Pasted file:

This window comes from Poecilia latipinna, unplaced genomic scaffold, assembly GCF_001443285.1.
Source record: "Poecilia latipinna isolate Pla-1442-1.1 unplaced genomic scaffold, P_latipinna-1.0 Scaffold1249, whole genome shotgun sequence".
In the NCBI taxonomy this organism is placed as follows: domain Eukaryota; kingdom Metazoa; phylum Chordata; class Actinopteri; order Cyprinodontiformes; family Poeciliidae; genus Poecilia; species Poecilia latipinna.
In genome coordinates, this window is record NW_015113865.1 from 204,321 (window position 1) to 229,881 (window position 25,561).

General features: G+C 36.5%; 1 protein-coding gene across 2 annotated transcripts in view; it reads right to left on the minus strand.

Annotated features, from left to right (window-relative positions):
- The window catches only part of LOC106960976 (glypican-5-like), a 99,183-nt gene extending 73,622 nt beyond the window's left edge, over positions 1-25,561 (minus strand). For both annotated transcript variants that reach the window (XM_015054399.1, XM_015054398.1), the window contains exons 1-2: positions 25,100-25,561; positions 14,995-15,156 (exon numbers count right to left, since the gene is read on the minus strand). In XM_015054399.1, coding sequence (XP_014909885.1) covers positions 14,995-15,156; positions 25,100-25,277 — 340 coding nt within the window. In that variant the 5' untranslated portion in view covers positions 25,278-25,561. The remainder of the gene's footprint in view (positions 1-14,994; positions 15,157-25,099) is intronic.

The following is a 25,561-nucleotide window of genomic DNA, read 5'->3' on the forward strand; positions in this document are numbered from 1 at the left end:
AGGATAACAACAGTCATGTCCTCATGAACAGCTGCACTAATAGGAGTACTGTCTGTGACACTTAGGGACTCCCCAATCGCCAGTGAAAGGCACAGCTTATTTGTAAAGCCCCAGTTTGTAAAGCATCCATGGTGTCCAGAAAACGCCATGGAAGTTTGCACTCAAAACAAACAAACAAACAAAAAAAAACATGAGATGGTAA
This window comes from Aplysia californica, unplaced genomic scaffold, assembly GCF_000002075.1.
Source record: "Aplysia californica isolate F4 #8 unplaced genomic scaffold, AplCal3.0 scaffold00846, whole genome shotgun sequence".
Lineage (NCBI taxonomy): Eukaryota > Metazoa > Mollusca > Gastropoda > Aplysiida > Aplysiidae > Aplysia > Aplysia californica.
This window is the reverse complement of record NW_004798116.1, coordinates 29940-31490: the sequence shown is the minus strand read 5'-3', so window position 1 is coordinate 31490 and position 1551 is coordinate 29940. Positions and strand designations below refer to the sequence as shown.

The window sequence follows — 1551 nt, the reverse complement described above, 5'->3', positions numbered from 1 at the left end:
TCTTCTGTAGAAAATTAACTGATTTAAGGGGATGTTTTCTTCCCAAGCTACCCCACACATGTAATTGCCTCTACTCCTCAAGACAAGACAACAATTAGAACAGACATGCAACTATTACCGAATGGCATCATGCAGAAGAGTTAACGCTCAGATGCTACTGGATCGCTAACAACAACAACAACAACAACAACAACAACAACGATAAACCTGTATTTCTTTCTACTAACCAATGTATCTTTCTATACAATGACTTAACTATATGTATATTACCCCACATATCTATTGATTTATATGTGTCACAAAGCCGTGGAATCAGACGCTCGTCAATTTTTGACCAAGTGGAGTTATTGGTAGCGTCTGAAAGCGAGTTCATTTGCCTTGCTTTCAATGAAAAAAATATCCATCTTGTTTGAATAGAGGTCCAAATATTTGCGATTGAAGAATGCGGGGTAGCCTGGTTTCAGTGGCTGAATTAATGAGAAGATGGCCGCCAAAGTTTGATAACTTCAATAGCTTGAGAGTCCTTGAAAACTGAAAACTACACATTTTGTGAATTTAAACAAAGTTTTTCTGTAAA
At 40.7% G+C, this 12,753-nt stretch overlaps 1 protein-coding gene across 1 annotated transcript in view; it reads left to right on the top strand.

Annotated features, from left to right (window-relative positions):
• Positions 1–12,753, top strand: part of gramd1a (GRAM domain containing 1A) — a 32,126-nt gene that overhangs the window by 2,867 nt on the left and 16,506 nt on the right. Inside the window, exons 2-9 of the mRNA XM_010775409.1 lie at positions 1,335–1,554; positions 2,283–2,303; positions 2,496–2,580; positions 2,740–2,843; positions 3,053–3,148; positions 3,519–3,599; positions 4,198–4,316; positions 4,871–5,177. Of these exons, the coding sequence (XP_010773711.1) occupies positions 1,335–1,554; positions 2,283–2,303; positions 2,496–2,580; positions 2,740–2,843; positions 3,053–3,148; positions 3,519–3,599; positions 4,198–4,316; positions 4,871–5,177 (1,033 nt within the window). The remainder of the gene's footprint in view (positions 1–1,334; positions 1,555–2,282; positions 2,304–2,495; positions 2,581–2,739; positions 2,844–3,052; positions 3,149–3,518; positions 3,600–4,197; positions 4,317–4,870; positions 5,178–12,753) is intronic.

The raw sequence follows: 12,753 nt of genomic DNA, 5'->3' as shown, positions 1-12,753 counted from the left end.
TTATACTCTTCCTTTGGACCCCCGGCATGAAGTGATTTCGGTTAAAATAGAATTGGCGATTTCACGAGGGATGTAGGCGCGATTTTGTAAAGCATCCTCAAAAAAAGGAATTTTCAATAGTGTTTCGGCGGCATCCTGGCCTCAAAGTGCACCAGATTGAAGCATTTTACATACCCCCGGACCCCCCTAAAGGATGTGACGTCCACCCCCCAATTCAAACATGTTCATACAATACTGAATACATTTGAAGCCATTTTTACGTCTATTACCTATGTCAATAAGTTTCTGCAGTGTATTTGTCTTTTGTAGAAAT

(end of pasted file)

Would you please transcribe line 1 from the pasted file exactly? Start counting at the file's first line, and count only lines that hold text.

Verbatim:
This window comes from Poecilia latipinna, unplaced genomic scaffold, assembly GCF_001443285.1.